There are a number of wild cards in traditional real estate investment, and one of them is an issue that will hit anyone who has to deal with a property that's on the market for any length of time.
Lots of property owners who vacate a home, or purchase it without renting it out, will be surprised to know that they need to purchase a specific kind of insurance called "vacant home insurance" for the properties -- and they'll likely be amazed, in a bad way, at the prices attached to these specialized insurance products.
The realities of vacant home insurance
Those who go shopping for a policy for a vacant property will often see the cost of insuring the same building double or even triple. Insurance professionals cite risks such as vandalism, fire risk, and liability injuries, where unauthorized visitors may get hurt horsing around on a lawn or in a house, but it's likely that this is only part of the equation that pushes vacant property premiums so high.
A major part of price protection for insurance shoppers is competition. But in the vacant home insurance market, there is less of this competition, because some companies won't touch these types of policies. In researching this article, for example, State Farm representatives in a Virginia city told us they would in no case insure a particular property as a vacant home.
You can find more examples of this kind of vacant property price gouging from reports like this one at RISMedia, which details the radical price differences of vacant home policies and points out that a large share of properties are now unoccupied, because of the specifics of today's housing market.
Tips for investors
Some of those who acquire an empty property feel as if they can just leave the existing insurance in place, but they need to understand that any claim will be fiercely contested by the insurance company because "coverage was not accurate." This Bankrate article underscores this point with the slogan "silence is not golden," while possibly underreporting the price differences that investors and others can expect when finding a vacant home policy or vacant home endorsement.
One tack that investors can take involves calling a real estate company or agent, to figure out whether any policy provisions are offered at a discount. Sometimes, a real estate broker has ways of finding lower-priced options for a customer as part of the "package deal" that property sale and transfer is.
Another strategy is to fill a property in creative ways. A significant portion of those who are dedicated to "flipping" properties or buying fixer-uppers will allow one or all of the individuals doing the trades work to live in the home while it is being worked on. Contractors get free or reduced rent -- and the investor gets to purchase traditional competitive non-vacant home insurance. While this necessitates a good deal of trust between the parties involved, it's not an uncommon strategy for locals who really want to invest in local real estate properties.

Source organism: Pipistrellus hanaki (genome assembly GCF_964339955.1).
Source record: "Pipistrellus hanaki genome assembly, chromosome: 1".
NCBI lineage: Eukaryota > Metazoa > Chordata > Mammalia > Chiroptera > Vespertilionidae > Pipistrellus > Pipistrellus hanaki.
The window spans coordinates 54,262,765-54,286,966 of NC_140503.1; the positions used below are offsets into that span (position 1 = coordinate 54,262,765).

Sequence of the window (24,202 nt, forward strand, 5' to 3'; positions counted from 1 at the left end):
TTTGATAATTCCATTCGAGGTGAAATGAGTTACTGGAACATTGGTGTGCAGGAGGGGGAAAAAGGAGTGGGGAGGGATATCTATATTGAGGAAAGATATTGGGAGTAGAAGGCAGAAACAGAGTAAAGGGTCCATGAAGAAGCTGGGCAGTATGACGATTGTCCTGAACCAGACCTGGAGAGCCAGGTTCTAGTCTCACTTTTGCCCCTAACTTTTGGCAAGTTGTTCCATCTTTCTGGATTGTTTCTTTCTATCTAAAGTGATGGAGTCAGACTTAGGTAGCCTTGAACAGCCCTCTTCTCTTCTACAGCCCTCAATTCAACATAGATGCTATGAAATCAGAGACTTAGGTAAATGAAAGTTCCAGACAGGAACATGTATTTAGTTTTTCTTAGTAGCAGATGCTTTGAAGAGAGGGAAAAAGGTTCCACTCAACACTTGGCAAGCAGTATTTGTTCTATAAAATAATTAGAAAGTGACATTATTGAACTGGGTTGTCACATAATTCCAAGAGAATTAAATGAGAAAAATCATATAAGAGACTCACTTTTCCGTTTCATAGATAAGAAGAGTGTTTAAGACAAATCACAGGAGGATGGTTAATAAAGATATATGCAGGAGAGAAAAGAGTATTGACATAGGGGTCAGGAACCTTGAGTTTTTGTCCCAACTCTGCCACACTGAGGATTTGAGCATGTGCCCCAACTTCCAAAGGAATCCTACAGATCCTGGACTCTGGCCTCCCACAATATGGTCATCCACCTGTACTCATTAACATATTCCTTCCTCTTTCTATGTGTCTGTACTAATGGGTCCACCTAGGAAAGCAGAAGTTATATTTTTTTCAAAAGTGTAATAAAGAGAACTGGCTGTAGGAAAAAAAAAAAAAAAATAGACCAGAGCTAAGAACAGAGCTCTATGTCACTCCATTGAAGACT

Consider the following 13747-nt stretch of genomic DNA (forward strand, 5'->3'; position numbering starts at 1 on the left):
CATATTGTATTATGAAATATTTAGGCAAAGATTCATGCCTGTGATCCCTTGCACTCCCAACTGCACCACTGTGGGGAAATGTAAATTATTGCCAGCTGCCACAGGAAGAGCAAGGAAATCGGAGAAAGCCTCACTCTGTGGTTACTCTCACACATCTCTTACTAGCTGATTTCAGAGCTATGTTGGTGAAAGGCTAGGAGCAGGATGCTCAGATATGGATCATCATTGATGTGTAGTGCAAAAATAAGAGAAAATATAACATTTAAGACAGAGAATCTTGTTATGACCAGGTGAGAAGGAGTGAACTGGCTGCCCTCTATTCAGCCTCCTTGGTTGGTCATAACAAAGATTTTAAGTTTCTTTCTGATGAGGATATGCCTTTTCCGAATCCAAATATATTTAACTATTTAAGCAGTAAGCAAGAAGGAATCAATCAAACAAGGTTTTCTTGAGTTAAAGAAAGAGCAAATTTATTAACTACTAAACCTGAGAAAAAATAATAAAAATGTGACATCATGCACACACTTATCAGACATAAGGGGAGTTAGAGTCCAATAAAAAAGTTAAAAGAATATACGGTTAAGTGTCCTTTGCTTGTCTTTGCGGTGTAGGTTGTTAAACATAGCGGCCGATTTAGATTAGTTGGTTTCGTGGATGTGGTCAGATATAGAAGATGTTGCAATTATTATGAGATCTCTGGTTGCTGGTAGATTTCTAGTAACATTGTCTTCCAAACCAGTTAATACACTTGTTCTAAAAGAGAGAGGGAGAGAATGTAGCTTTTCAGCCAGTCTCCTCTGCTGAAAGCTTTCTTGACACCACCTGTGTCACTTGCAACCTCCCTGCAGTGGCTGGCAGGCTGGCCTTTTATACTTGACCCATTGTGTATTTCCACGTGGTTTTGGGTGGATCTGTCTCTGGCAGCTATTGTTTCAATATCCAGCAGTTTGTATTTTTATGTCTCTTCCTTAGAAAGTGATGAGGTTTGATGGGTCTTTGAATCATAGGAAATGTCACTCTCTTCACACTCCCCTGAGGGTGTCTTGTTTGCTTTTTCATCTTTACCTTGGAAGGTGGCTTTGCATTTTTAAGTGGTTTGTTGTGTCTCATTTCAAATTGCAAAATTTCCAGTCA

Another possibility for real estate investors is to put money into real estate investment trusts, or REIT funds, instead of individual properties. This allows risk-averse investors to avoid both vacant home insurance, and a whole raft of other problems attached to conventional real estate investment. Investment properties require a lot of capital upfront, and a significant strategy for maintaining those properties, along with an endgame for getting capital gains out of them in any given housing market.
By contrast, REIT products are made to offer investors more reasonable levels of investment and contribution, along with a managed plan for benefiting from rising home prices.
The bottom line is that real estate investors need to look at all of their options, and all of their liabilities, including the high prices that they may need to pay for just keeping a vacant property insured. Without this kind of due diligence, those investing for retirement or other purposes can find a lot of their gains eaten up by different kinds of unanticipated costs.
Try any of our Foolish newsletter services free for 30 days. We Fools don't all hold the same opinions, but we all believe that considering a diverse range of insights makes us better investors. The Motley Fool has a disclosure policy.
Justin Stoltzfus is a contributor to WiserAdvisor